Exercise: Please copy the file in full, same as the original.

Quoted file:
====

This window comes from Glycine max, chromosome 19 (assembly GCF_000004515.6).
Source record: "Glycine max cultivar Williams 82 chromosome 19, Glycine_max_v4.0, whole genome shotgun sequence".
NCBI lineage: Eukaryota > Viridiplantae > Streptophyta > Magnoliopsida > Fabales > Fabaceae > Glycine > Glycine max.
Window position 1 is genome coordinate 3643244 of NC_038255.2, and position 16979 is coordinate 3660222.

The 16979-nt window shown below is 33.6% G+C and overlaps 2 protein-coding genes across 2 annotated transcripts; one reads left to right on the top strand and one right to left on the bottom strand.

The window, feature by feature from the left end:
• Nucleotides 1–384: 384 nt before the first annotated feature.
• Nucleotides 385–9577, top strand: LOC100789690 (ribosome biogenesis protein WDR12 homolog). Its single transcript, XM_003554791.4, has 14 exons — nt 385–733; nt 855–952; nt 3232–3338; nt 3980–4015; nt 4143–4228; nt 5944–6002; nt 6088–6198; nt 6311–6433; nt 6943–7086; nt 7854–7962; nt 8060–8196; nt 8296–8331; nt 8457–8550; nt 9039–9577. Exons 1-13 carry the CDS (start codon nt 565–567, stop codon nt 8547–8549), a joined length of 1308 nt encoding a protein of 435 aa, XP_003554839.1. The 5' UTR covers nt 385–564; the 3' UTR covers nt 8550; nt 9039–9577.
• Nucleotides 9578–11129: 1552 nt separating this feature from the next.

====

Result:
This window comes from Glycine max, chromosome 19 (assembly GCF_000004515.6).
Source record: "Glycine max cultivar Williams 82 chromosome 19, Glycine_max_v4.0, whole genome shotgun sequence".
NCBI lineage: Eukaryota > Viridiplantae > Streptophyta > Magnoliopsida > Fabales > Fabaceae > Glycine > Glycine max.
Window position 1 is genome coordinate 3643244 of NC_038255.2, and position 16979 is coordinate 3660222.

The 16979-nt window shown below is 33.6% G+C and overlaps 2 protein-coding genes across 2 annotated transcripts; one reads left to right on the top strand and one right to left on the bottom strand.

The window, feature by feature from the left end:
• Nucleotides 1–384: 384 nt before the first annotated feature.
• Nucleotides 385–9577, top strand: LOC100789690 (ribosome biogenesis protein WDR12 homolog). Its single transcript, XM_003554791.4, has 14 exons — nt 385–733; nt 855–952; nt 3232–3338; nt 3980–4015; nt 4143–4228; nt 5944–6002; nt 6088–6198; nt 6311–6433; nt 6943–7086; nt 7854–7962; nt 8060–8196; nt 8296–8331; nt 8457–8550; nt 9039–9577. Exons 1-13 carry the CDS (start codon nt 565–567, stop codon nt 8547–8549), a joined length of 1308 nt encoding a protein of 435 aa, XP_003554839.1. The 5' UTR covers nt 385–564; the 3' UTR covers nt 8550; nt 9039–9577.
• Nucleotides 9578–11129: 1552 nt separating this feature from the next.